Is Russia Cheating On The OPEC Deal? – After three months of steady output, Russia’s crude oil production increased in March to 10.97 million bpd, the highest level since April 2017, as the top two Russian companies boosted their production – Russia Cheating OPEC Deal

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Is Russia Cheating On The OPEC Deal?

 Russia Cheating OPEC Deal

After three months of steady output, Russia’s crude oil production increased in March to 10.97 million bpd, the highest level since April 2017, as the top two Russian companies boosted their production.

According to data by the Russian Energy Ministry, Russian oil production in March was 46.39 million tons, or 10.97 million bpd, up from 41.85 million tons in February, or 10.95 million bpd.

The March production level showed the first increase since December 2017, and is slightly above Russia’s quota in the production cut deal. Russia’s pledge in the OPEC/non-OPEC deal is to shave off 300,000 bpd from its October 2016 level, which was the country’s highest monthly production in almost 30 years—11.247 million bpd.

Last month, the two largest Russian oil producers, Rosneft and Lukoil, both raised their production by 0.1 percent compared to February, according to energy ministry data, carried by Reuters. On the other hand, production from projects under production sharing agreements (PSAs) dropped by 0.6 percent in March.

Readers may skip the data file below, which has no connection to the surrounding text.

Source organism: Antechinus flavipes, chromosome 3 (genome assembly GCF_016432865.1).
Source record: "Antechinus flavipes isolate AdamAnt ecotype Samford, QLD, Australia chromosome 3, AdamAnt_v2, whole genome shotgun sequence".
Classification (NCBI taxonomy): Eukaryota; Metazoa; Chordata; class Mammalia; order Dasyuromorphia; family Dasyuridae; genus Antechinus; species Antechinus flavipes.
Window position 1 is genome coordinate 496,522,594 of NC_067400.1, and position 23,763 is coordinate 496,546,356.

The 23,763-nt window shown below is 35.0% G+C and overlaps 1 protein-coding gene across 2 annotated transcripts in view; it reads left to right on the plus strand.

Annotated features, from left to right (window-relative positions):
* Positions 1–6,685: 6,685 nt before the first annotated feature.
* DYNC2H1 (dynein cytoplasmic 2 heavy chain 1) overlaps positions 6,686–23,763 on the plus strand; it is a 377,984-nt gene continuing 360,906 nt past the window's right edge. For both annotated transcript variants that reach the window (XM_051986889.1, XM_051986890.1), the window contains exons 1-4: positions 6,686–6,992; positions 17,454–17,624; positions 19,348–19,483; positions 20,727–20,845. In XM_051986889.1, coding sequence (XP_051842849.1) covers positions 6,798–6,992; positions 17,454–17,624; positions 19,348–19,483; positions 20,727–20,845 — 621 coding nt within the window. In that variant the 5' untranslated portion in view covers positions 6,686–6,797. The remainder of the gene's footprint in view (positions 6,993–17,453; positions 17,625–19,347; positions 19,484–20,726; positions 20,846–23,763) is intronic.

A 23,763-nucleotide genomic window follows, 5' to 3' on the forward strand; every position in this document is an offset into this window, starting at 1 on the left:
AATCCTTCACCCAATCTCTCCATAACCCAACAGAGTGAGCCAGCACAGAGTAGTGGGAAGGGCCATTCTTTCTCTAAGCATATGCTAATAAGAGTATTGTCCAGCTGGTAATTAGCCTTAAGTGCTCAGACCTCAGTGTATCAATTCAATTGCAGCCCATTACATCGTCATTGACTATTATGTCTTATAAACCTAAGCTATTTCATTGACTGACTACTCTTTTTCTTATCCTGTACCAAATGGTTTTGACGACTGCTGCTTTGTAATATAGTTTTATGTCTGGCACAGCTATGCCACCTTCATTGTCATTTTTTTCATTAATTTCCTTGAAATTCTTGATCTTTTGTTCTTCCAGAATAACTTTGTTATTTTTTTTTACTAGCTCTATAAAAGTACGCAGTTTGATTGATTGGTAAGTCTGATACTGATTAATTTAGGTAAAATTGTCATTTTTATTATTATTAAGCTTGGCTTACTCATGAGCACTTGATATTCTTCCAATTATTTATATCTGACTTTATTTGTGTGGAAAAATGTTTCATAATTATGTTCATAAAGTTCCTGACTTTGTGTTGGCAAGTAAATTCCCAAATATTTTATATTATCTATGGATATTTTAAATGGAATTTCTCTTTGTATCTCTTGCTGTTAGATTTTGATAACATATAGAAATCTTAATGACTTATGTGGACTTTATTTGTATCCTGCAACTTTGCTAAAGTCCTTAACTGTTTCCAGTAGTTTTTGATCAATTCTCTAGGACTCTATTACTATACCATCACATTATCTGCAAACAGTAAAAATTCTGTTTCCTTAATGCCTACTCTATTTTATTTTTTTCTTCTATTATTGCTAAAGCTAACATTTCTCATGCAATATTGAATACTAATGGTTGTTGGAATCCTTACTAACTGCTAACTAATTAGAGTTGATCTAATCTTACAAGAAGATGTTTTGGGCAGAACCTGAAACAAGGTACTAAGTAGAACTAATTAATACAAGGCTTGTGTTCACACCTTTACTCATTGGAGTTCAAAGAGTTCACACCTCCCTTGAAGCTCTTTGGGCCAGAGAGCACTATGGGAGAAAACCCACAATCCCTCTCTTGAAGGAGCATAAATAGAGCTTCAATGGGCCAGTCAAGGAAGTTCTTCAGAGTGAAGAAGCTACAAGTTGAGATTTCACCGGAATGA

The Russian compliance with the OPEC/non-OPEC deal last month was at 93.4 percent, Energy Minister Alexander Novak said on Monday, explaining the lower compliance with seasonality on the domestic market. Still, Novak reiterated that his country was committed to achieving the oil market rebalancing.

Earlier this month, Novak once again confirmed that Russia would continue to comply with the OPEC/non-OPEC deal until the end of this year and even into 2019 if need be.

Novak added, however, that Russia is also on board with an earlier end to the deal, should its partners decide it was the best course of action to follow.

The latest chatter coming from OPEC is that it is fully committed to erasing the global glut. In addition, Saudi Crown Prince Mohammed bin Salman said last week that Saudi Arabia and Russia were looking to solidify their cooperation on crude oil production for another decade or two.

By Tsvetana Paraskova for Oilprice.com

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